London via the backstreets
Matilda Hickson spends a day exploring London via its backstreets and is thrilled by what she learns and discovers
It is the hottest day of the summer so far in London. 35 degrees centigrade. A day surely to spend by a pool or in a cool office or home – not walking around London for more than eight hours and clocking up nine miles to boot?
But today is a special day as I am joining a tour of the back streets of London led by esteemed lecturer and writer Barnaby Rogerson. We start at Hyde Park Corner and finish at the Tower of London. It is only 3.5 miles as the crow flies, but as we will be keeping, literally, to the back streets, we shall be walking much further.
As someone who only comes to London for meetings, and goes straight from the train station to the meeting and back again, I’ve never really given myself the time to explore the city – which is why I’m looking forward to this day – despite the heat.
We meet at Hyde Park Corner and after pointing out the war memorials and a quick discussion about Apsley House and how the Duke of Wellington bought it anonymously from his brother to pay his debts, we set off into Hyde Park at a brisk pace, snatching photos as we go.
We continue to Mayfair and Green Park, where the first performance of Handel's Water Music took place. Crossing Piccadilly, we are reminded that the name comes from piccadill, a type of collar that made a fortune for the tailor, Robert Baker, who invented it. On the way we see the house in Shepherd Market where Patrick Leigh Fermor left to walk the length of Europe, aged 18.
Standing outside the northern entrance to St James’s Palace, built by Henry VIII between 1531 and 1536, I didn't know that the Palace was built on the site of a former leper hospital dedicated to Saint James the Less. Next we stop by a lovely bronze art nouveau-style memorial to Queen Alexandra by sculptor Sir Alfred Gilbert and as we pass by the Duke of York Memorial, we are informed that his mistress was Mary Anne Clarke, whose granddaughter, Daphne du Maurier, wrote a book about her life. I love these sorts of connections.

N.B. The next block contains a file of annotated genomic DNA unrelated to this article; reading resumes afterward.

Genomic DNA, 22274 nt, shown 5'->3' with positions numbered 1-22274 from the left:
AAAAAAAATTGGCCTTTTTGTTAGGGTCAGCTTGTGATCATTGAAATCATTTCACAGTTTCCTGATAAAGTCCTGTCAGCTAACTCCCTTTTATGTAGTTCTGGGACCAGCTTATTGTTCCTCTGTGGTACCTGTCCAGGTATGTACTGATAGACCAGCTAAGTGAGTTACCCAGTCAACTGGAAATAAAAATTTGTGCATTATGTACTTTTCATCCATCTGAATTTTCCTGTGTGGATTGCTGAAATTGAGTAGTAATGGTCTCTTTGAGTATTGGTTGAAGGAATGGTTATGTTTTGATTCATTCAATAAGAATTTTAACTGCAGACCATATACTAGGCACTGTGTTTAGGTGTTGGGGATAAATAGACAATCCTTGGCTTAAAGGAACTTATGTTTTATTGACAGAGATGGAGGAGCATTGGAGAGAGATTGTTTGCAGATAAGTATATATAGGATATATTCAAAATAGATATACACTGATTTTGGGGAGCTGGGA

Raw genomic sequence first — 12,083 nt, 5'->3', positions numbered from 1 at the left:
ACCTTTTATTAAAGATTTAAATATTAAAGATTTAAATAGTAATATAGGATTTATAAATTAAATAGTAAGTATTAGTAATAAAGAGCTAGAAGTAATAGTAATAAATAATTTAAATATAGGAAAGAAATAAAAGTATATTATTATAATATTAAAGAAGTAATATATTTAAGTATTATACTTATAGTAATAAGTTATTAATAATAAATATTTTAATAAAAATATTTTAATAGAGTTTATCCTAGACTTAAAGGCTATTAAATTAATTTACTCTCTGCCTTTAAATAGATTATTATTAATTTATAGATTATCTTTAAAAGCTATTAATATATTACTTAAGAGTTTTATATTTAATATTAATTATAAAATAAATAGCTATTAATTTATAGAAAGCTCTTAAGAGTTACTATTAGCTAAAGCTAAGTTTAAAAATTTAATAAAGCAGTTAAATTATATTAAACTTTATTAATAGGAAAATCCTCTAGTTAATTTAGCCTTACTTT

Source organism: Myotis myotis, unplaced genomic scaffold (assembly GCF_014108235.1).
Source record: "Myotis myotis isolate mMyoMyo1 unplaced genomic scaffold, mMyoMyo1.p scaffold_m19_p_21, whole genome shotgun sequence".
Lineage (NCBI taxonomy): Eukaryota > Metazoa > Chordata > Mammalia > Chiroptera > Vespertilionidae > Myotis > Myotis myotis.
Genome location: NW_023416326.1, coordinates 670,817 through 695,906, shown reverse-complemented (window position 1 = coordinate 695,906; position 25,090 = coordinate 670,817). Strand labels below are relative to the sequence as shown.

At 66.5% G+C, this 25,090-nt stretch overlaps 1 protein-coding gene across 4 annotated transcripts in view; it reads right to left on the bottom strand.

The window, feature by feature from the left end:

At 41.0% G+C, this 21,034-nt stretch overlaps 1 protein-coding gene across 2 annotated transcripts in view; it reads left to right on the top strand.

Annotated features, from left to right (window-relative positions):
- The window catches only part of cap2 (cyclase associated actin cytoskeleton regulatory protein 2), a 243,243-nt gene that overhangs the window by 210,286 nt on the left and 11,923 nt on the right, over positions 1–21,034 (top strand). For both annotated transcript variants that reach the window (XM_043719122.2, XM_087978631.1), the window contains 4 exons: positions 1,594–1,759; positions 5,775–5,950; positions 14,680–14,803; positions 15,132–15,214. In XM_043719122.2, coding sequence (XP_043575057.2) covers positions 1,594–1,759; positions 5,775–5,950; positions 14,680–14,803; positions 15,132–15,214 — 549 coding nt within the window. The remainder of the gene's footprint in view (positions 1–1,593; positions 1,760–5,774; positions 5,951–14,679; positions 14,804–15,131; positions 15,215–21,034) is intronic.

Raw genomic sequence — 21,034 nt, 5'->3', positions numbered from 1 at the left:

We reach St James's Park and have a well-earned refreshment break at the café there. Morning tea is laid out beautifully for us and I decide that I need at least two brownies to keep my strength up for the rest of the morning.
The pace continues after our break. Barnaby is on a mission to deliver us to our special lunch venue, Middle Temple Hall, on time, but there is much to see before we get there. We head over to the Admiralty Building where the Horse Guards are changing over for the day. Did we know that the helmets worn by both regiments are actually based on an Ottoman hat, worn by guards (known as the Tressed
Halberdiers) at the Topaki Palace in Istanbul? The long tassels were used to cover their faces so they couldn't see the ladies in the harem as they delivered wood to the fireplaces.
Also, within the Guards’ museum, is a glass wall where you can watch the horses being groomed and inspected at 3pm. The glass wall came about because Queen Victoria came down to inspect the horses one day and found her Guardsmen asleep on duty. Oh, and the Admiralty building is where Ian Fleming and his brother, Peter, used to work and was synonymous with the secret service.
We pop in to see the beautiful ceiling by Rubens in Banqueting House where Charles I was brought for his execution, and at the back of the Ministry of Defence building, we spot some grey stone steps with a column base on the top one. These steps used to lead down to the River Thames, which today is at least 200m away. I hadn’t realised that we no longer walk along the original river bank.
Walking through Whitehall Gardens Barnaby points out a small plaque to William Tyndale, a man who campaigned to have the Bible translated into English so more could read it and to have it placed in every church. From the gardens we walk up Craven Street, where Barnaby points out a bow window of a house that also used to overlook the river a couple of hundred years ago, and the house where Benjamin Franklin used to live as a young man and where he plotted the downfall of the British government.
As we approach the Savoy Hotel, we learn that Gilbert and Sullivan (dramatist & composer) used to hate each other, but that was fine with Richard D’Oyly Carte who made a fortune from them – enough to build the Savoy and buy up a lot of London. As we pass the Savoy a treat awaits us. Not just the cool interiors and posh toilets but a glass of champagne. This is definitely the way to see London.